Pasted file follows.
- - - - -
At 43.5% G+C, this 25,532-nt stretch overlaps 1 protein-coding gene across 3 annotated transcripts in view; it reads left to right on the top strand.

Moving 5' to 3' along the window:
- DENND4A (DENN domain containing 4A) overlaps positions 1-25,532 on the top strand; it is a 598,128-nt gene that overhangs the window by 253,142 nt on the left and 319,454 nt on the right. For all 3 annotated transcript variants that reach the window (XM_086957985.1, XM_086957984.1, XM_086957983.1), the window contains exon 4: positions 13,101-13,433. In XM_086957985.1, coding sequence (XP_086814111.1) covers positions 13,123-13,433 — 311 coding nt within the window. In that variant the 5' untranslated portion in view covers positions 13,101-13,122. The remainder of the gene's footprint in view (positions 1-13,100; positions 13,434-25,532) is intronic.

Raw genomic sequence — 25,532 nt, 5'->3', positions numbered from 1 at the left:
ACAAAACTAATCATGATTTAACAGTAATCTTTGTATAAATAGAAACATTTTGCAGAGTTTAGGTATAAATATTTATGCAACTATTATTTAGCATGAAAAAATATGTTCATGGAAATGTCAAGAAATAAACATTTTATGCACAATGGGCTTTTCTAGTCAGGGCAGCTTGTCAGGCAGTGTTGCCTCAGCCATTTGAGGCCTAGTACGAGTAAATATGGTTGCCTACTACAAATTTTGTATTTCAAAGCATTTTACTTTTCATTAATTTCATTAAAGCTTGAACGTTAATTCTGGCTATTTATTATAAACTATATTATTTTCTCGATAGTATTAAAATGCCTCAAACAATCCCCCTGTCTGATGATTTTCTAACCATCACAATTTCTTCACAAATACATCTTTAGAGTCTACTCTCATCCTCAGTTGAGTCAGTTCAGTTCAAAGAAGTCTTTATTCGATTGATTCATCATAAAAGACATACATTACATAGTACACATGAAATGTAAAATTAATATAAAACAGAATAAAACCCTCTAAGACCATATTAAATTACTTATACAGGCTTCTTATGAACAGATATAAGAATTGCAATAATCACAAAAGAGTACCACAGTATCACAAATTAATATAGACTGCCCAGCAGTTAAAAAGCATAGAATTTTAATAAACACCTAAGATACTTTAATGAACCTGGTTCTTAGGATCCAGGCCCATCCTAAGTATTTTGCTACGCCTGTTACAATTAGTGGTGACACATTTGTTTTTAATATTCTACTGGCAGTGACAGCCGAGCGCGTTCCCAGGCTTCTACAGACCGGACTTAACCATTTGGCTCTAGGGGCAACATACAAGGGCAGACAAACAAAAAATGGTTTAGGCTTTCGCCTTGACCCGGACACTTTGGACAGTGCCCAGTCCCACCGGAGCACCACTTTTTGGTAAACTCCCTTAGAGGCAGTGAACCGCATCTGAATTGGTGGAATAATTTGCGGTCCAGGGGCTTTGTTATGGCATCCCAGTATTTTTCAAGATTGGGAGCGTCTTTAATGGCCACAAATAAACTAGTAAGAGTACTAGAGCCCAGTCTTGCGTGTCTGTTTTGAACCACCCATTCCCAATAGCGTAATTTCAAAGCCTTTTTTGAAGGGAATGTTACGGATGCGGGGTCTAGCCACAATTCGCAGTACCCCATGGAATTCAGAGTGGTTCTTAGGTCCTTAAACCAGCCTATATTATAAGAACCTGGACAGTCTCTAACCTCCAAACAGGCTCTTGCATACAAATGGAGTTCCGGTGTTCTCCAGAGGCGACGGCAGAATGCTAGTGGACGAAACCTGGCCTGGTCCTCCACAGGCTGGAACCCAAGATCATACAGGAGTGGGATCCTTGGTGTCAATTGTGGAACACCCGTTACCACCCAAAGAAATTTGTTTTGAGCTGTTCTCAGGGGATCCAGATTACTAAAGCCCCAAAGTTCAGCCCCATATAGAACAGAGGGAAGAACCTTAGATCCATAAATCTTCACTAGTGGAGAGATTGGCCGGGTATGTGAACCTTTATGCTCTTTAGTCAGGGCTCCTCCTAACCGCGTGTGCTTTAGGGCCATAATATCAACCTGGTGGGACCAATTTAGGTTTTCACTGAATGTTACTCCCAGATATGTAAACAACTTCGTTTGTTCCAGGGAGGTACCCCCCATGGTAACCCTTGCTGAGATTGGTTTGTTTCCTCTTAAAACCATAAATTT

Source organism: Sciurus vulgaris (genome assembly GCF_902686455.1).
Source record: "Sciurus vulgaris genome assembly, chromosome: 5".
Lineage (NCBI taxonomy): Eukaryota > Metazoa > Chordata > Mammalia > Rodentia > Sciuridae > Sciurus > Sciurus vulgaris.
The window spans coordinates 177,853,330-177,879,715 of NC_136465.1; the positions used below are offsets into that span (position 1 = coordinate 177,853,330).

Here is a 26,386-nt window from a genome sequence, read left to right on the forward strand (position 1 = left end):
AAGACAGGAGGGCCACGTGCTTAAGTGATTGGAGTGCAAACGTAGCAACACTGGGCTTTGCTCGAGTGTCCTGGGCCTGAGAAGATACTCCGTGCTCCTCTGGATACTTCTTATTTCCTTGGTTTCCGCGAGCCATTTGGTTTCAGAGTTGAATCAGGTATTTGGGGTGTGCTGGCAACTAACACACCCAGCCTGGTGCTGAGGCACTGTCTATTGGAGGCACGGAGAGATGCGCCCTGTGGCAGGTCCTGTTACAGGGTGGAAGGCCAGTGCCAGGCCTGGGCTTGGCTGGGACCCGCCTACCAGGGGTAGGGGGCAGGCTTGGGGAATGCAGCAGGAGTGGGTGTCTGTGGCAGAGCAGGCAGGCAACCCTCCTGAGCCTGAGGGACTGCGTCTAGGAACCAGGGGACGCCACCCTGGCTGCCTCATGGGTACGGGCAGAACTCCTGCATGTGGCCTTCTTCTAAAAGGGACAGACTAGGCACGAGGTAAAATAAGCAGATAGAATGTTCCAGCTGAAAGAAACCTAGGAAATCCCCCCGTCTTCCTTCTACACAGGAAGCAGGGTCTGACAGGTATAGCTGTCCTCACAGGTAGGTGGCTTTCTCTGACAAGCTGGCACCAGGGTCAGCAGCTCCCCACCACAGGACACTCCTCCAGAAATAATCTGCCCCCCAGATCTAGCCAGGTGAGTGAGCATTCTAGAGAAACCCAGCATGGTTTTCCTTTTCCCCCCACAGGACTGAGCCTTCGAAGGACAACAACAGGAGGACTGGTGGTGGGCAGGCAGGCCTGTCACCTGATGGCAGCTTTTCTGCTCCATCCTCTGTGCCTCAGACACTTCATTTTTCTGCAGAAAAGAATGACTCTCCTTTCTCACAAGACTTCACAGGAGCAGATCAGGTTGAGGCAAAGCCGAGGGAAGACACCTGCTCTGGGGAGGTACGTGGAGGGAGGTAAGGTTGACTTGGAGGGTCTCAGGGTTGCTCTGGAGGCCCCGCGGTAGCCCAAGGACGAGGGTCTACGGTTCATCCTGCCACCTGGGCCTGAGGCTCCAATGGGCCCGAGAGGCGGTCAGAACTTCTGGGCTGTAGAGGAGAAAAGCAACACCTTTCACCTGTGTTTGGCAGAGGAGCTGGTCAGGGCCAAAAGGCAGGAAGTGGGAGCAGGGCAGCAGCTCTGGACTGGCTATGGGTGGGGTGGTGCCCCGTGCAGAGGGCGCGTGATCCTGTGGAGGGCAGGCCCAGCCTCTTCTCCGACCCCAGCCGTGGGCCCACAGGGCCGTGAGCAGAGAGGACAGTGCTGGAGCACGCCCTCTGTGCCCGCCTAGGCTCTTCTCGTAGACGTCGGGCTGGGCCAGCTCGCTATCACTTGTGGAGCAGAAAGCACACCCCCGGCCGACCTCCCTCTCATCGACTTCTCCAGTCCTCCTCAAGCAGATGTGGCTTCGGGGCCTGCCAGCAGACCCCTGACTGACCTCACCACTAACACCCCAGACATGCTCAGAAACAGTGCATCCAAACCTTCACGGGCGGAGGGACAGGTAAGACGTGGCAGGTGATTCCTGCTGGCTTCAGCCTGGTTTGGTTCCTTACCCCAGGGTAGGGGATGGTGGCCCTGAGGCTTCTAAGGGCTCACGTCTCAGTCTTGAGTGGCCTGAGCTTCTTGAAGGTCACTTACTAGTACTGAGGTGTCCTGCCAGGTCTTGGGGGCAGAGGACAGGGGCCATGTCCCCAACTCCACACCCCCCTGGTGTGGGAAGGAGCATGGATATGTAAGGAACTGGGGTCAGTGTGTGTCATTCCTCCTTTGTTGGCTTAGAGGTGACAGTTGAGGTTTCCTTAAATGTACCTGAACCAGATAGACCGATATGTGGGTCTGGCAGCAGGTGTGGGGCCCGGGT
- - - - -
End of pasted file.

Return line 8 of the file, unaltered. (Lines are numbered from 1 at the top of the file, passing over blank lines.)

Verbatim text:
Lineage (NCBI taxonomy): Eukaryota > Metazoa > Chordata > Mammalia > Rodentia > Sciuridae > Sciurus > Sciurus vulgaris.